Paul Greengrass has been linked to an adaptation of the book Agent Storm: My Life Inside Al Qaeda and the CIA. The book is about Morten Storm, a one-time Islamic radical who became a double agent for the CIA and British and Danish intelligence. Sony has picked up rights to the book, and Scott Rudin will produce with Greengrass reportedly developing the adaptation, and potentially directing. Read More »
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Posted on Wednesday, January 15th, 2014 by Angie Han
Vampire romances and fairy tale retellings may come and go, but spy stories never really seem to go out of style. The latest to get picked up is The Director, based on a forthcoming novel by Body of Lies author David Ignatius. Scott Rudin is attached to produce, and he already has a director in mind: Paul Greengrass. Hit the jump for plot details and more.
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Who will be nominated for the Best Director Oscar this year? We’ve got a pretty good idea now that the nominations for the Directors Guild of America’s own awards have been handed down. Steve McQueen (12 Years a Slave), Alfonso Cuaron (Gravity), David O. Russell (American Hustle), Martin Scorsese (The Wolf of Wall Street) and Paul Greengrass (Captain Philips) have been honored with nominations for the 66th DGA award. Three of those (McQueen, Cuaron, Greengrass) are first-time DGA nominations.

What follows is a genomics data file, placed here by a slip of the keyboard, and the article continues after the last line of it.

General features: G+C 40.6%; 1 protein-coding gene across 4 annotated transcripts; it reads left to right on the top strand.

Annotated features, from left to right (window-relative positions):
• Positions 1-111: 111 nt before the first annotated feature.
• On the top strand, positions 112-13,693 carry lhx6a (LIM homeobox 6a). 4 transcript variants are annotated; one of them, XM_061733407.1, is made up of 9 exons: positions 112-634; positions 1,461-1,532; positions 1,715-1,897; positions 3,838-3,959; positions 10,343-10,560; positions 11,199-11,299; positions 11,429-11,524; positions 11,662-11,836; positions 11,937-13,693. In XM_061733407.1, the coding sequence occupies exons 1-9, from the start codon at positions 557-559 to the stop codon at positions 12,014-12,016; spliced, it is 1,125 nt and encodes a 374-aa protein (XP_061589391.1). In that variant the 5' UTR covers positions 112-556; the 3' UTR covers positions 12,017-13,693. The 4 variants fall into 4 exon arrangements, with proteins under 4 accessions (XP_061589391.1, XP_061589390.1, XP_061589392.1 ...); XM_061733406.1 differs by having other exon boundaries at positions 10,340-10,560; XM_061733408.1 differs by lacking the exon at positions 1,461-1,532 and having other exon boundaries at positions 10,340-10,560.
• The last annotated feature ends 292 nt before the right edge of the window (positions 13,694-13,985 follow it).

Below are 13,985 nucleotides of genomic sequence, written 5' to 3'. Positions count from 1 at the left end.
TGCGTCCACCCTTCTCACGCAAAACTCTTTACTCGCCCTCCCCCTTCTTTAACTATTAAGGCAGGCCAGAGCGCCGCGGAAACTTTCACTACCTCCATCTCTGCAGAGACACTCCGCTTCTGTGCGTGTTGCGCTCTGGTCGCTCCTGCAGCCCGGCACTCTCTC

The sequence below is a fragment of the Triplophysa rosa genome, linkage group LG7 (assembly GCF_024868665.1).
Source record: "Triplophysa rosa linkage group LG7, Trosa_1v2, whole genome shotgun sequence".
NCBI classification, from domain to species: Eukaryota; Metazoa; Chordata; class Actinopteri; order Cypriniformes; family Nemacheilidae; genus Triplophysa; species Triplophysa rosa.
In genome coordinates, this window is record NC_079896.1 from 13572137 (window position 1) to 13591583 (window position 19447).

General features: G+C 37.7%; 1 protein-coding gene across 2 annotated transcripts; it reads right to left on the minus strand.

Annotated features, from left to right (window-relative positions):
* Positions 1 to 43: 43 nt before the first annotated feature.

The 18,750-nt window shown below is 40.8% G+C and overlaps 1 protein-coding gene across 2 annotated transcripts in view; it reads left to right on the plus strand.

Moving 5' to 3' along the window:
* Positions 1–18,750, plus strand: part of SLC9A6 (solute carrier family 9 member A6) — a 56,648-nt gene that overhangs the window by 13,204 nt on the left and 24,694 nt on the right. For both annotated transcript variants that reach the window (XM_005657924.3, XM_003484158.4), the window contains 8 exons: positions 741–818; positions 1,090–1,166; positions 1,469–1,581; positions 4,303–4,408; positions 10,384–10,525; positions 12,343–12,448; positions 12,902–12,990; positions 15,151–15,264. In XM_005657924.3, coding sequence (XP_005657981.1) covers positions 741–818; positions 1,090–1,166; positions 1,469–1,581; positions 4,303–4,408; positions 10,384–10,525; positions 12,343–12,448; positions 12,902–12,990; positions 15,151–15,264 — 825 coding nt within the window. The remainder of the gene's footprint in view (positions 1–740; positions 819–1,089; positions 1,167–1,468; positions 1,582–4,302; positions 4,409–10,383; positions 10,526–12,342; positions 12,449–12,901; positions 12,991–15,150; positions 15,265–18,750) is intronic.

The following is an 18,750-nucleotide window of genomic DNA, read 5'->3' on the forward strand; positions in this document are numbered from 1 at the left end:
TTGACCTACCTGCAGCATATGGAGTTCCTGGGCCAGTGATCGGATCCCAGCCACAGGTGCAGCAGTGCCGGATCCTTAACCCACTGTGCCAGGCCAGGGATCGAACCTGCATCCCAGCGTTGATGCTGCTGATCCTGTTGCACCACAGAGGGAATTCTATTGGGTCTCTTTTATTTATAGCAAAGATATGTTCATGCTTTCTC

Historically, this nomination set is a very good predictor of where the Oscars will go, but last year was a bit of a tradition breaker, as only two of the five DGA nominees got Oscar nominations, and the DGA winner, Ben Affleck, was not among them. (Ang Lee won the Oscar.)
Meanwhile, this is another major guild that has looked past Joel and Ethan Coen and Inside Llewyn Davis; Spike Jonze is another director of significant achievement in 2013 who didn’t get a nomination.
The full list of feature directorial nominations is below, with accompanying notes from the DGA. Read More »